Owen134866 New commenter

    I'd say on average probably 1/50 get 5 stars. In my opinion, to get 5 (and hence the tick), a resource would have to be essentially complete. For example a worksheet with no answers wouldn't qualify as I would then have to do them myself. Similarly if there is a nice presentation but with no questions to go with it, I would then have to get some myself. I guess I'm lazy - if a resource means I have to do work myself to make it classroom-usable, it wouldn't get 5. Could get 4/5 though of course if it is still good.

    If it was a paid resource then the above would most likely be amplified further - If I have paid for something then I wouldn't expect to be putting much of my own time in to make it work.
  13. thinkypublishing

    thinkypublishing Occasional commenter

    I'm not convinced this diligence is applied by all reviewers based on what I see as recommended on my home feed.

    I'm also curious that if reviewers don't have access to paid resources, why is that some authors have a considerable number of recommended resources for their premium resources? I assume this is due to TES staff making additional recommendations (and it would seem with some bias). If so that lessens the value of the system.

    Maybe better to have two different ticks. One for those that have been genuinely reviewed by the review panel, and a (lesser) one for those provided with a tick by TES staff.
    pascuam49 and Littlesherbetlemon like this.
  14. Owen134866

    Owen134866 New commenter

    I cannot say for certain, but I have a theory!

    If you look at a lot of the premium resources which have many reviews, when were the reviews posted? The premium stuff was only introduced in around January 2015 I believe. Reviews from before then would have been posted when the resource was free of charge and as such would no longer necessarily be accurate. If you upload a resource now freely, it is not possible to subsequently change it to premium. However, when the system moved across to offer both types, I noticed that it seemed to be possible to re-select the license for a resource by editing it (It is no longer possible).

    This is a theory and may of course be completely wrong!

    The alternative would be that a panel member bought a resource for themselves personally rather than as a part of their work for TES. They might have then liked it and reviewed it independently.
  15. krisgreg30

    krisgreg30 Occasional commenter

    There are a lot of premium reviews for newer resources. There does seem to be a tendency when they are doing blog posts to just check what a certain author has done and pick their resource to green tick rather than look further in which leads to some people having 30 recommended premium resources and many having none.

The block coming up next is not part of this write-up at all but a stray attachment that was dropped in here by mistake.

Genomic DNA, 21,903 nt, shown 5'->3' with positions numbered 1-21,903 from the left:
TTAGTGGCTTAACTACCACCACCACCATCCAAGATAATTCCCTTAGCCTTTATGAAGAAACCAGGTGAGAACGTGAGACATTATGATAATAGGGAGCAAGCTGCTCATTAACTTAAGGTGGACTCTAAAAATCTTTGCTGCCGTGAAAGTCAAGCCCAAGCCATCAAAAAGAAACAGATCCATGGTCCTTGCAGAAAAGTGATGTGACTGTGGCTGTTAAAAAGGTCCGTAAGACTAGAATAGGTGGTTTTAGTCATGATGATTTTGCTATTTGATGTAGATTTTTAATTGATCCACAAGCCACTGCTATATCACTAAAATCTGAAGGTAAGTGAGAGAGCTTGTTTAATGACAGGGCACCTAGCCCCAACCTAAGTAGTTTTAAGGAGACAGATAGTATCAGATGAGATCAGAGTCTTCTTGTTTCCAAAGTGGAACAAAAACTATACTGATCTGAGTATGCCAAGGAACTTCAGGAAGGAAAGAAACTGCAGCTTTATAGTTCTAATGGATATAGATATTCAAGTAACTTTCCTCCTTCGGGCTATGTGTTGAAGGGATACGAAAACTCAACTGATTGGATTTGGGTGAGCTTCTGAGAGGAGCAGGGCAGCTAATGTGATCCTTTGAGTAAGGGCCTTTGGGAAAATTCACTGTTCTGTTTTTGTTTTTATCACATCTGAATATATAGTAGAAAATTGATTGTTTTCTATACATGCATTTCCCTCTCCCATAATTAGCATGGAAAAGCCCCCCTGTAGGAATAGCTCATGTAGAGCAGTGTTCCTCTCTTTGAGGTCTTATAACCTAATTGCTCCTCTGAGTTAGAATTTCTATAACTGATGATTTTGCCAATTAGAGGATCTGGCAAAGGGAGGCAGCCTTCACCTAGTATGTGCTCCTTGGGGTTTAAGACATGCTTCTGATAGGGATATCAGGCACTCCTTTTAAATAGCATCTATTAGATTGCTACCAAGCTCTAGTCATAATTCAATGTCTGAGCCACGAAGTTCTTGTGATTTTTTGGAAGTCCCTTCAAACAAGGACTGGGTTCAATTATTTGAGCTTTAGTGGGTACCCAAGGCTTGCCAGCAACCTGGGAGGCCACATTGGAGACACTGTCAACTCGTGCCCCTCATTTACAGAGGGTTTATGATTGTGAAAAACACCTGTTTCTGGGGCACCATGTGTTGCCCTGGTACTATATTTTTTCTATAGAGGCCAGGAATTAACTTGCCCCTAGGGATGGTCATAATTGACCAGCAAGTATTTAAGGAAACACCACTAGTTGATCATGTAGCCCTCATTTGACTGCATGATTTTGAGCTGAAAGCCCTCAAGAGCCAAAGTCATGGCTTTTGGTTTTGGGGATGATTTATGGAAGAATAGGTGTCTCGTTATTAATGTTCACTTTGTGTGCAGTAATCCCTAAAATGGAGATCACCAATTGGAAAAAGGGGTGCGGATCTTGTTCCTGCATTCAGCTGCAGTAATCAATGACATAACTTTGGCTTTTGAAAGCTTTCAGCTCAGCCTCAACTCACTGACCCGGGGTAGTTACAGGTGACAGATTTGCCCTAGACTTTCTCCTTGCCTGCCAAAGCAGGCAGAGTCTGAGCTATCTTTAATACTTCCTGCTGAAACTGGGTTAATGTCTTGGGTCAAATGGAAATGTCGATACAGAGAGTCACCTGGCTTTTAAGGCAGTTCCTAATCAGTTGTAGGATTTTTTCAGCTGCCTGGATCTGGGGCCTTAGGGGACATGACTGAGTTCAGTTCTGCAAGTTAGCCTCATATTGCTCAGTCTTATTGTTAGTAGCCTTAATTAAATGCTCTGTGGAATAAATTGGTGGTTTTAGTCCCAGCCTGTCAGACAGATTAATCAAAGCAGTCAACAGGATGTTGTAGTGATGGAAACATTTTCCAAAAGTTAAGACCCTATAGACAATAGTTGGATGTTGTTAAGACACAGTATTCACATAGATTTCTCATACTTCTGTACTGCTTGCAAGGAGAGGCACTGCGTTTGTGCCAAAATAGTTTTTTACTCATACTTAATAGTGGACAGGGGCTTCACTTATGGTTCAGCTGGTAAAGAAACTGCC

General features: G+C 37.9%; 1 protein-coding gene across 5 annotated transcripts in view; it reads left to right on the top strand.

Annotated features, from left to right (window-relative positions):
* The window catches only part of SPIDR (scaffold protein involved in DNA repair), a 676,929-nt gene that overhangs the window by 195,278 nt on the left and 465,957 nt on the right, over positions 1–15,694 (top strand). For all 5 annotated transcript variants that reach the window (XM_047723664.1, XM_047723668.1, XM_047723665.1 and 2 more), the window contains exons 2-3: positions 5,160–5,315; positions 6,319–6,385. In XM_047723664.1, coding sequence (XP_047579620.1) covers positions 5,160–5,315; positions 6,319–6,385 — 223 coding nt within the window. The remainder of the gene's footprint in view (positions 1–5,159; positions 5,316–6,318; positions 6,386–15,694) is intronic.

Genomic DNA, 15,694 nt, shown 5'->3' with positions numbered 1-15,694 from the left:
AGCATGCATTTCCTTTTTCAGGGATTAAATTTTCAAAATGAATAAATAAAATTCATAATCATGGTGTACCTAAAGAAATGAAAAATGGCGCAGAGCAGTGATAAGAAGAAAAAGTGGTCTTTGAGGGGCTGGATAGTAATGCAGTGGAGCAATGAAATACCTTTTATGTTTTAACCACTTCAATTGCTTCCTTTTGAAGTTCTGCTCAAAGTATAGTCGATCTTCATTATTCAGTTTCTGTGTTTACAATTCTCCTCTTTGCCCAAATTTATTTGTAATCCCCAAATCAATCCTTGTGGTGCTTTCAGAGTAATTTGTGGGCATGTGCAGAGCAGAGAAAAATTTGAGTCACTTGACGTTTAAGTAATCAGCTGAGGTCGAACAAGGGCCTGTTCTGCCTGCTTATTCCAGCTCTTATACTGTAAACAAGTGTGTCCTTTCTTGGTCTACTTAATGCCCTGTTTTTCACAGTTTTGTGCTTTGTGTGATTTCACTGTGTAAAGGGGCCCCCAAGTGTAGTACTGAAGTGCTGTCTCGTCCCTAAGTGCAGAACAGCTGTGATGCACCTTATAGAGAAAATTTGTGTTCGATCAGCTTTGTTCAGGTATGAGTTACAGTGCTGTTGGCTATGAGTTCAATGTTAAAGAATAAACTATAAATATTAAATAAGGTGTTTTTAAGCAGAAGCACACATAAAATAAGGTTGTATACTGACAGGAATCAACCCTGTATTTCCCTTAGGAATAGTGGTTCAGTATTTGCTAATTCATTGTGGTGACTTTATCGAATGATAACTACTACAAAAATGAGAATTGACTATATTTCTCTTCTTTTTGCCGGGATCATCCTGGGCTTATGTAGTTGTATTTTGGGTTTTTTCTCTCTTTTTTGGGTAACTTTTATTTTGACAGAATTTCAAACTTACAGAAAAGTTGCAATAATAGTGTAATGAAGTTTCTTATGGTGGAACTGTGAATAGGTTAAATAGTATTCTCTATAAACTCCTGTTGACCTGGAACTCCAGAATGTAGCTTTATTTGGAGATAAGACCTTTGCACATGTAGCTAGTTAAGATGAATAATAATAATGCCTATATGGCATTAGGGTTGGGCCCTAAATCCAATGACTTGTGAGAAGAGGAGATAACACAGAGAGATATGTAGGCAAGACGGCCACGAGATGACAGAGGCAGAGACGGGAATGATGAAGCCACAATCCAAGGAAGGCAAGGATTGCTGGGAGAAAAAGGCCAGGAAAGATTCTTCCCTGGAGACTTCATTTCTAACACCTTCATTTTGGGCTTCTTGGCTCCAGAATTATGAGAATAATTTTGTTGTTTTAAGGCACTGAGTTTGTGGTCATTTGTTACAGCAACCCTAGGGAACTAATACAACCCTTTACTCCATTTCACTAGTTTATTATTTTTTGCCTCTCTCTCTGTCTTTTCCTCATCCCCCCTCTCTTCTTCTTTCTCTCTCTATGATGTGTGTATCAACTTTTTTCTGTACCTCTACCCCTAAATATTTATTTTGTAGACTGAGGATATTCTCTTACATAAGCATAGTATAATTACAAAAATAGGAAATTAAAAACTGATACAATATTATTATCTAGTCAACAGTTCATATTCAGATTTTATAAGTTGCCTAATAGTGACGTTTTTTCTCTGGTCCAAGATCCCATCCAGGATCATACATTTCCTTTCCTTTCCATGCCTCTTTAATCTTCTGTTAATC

thinky likes this.
  16. thinkypublishing

    thinkypublishing Occasional commenter

    There is definitely a fair bit of 'lag' from resources switched from originally free to premium, but this largely biases the number of reviews (and this could have been easily remedied by a note next to reviews indicating that the review was given while free or after which would also have enabled the weighting with the search algorithm)

    I don't think this is the cause for the number of resources provided with recommended ticks. The example I saw looks more like a deliberate allocation of 'ticks' to a particular author's work.

    This is not to say those resources weren't worthy. But it does suggest that ticks are allocated for various reasons and only one of those is due to the thorough type of review that you outlined above.

    If the recommended tick is to be an indication and assurance of quality I think it's important to know on what basis they can be awarded. It's also important for authors to understand how they gain or be considered for them.

    Currently it seems that it isn't a level playing field and there are multiple referees using different rules.
  17. thinkypublishing

    thinkypublishing Occasional commenter

    That seems a likely explanation.
  18. Owen134866

    Owen134866 New commenter

    Could you give me a couple of examples of what you mean? I have to be honest and say I haven't noticed anything myself!
  19. thinkypublishing

    thinkypublishing Occasional commenter

    No I don't think it would be fair to single out somebody.

    I hadn't previously noticed either until it happened to be drawn to my attention.
  20. mrajlong

    mrajlong Senior commenter

    Think we had a thread about this a while ago. I did contact TEs about the free now premium resources and was informed that they would not be doing anything about it, despite me pointing out the somewhat unethical practise of showing reviews from when a resource was free. Jeez, how many 5 stars did I used to give just to say ta? Not because it was a fantastic resource per se! Anything with more than 10 or more reviews is likely (not certainly) to be a previously free resource (my best seller only has 7 reviews)...